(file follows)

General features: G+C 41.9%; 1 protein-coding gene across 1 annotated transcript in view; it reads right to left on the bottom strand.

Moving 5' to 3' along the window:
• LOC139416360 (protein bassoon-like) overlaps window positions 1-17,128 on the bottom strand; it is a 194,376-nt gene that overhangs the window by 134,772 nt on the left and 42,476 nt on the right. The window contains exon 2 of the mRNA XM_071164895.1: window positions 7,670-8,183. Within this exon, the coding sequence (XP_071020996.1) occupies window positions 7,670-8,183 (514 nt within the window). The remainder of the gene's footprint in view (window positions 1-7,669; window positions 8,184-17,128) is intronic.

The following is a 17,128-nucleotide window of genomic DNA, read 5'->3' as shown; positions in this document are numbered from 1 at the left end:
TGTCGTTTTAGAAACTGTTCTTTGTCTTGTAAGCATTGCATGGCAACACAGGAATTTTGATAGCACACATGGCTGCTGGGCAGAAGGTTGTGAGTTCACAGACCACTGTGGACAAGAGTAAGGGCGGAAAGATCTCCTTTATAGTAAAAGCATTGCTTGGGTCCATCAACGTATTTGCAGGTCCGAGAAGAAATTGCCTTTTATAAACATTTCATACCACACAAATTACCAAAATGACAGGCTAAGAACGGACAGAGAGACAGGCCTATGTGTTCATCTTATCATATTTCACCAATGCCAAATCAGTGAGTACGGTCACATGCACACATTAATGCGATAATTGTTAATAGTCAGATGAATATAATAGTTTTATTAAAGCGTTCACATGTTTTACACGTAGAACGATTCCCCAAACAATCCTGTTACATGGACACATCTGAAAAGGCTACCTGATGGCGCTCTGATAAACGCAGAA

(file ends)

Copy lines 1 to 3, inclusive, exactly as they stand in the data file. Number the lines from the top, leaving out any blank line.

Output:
General features: G+C 41.9%; 1 protein-coding gene across 1 annotated transcript in view; it reads right to left on the bottom strand.

Moving 5' to 3' along the window:
• LOC139416360 (protein bassoon-like) overlaps window positions 1-17,128 on the bottom strand; it is a 194,376-nt gene that overhangs the window by 134,772 nt on the left and 42,476 nt on the right. The window contains exon 2 of the mRNA XM_071164895.1: window positions 7,670-8,183. Within this exon, the coding sequence (XP_071020996.1) occupies window positions 7,670-8,183 (514 nt within the window). The remainder of the gene's footprint in view (window positions 1-7,669; window positions 8,184-17,128) is intronic.